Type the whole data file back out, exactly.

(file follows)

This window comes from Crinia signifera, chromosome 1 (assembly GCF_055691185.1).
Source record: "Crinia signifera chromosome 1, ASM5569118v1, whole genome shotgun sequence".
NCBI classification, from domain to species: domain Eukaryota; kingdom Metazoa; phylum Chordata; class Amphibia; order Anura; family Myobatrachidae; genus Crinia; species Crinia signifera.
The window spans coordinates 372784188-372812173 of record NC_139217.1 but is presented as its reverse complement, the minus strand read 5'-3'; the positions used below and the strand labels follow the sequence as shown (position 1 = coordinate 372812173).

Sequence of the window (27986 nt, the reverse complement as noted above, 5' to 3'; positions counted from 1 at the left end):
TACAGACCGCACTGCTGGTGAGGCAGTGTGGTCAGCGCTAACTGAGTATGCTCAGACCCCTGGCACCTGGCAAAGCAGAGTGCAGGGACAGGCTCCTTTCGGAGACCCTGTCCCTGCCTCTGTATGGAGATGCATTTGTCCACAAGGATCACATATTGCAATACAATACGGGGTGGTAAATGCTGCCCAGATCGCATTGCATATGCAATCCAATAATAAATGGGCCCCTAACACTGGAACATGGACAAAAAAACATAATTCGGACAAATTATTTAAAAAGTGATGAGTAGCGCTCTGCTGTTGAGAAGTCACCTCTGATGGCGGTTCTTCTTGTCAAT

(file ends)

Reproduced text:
This window comes from Crinia signifera, chromosome 1 (assembly GCF_055691185.1).
Source record: "Crinia signifera chromosome 1, ASM5569118v1, whole genome shotgun sequence".
NCBI classification, from domain to species: domain Eukaryota; kingdom Metazoa; phylum Chordata; class Amphibia; order Anura; family Myobatrachidae; genus Crinia; species Crinia signifera.
The window spans coordinates 372784188-372812173 of record NC_139217.1 but is presented as its reverse complement, the minus strand read 5'-3'; the positions used below and the strand labels follow the sequence as shown (position 1 = coordinate 372812173).

Sequence of the window (27986 nt, the reverse complement as noted above, 5' to 3'; positions counted from 1 at the left end):
TACAGACCGCACTGCTGGTGAGGCAGTGTGGTCAGCGCTAACTGAGTATGCTCAGACCCCTGGCACCTGGCAAAGCAGAGTGCAGGGACAGGCTCCTTTCGGAGACCCTGTCCCTGCCTCTGTATGGAGATGCATTTGTCCACAAGGATCACATATTGCAATACAATACGGGGTGGTAAATGCTGCCCAGATCGCATTGCATATGCAATCCAATAATAAATGGGCCCCTAACACTGGAACATGGACAAAAAAACATAATTCGGACAAATTATTTAAAAAGTGATGAGTAGCGCTCTGCTGTTGAGAAGTCACCTCTGATGGCGGTTCTTCTTGTCAAT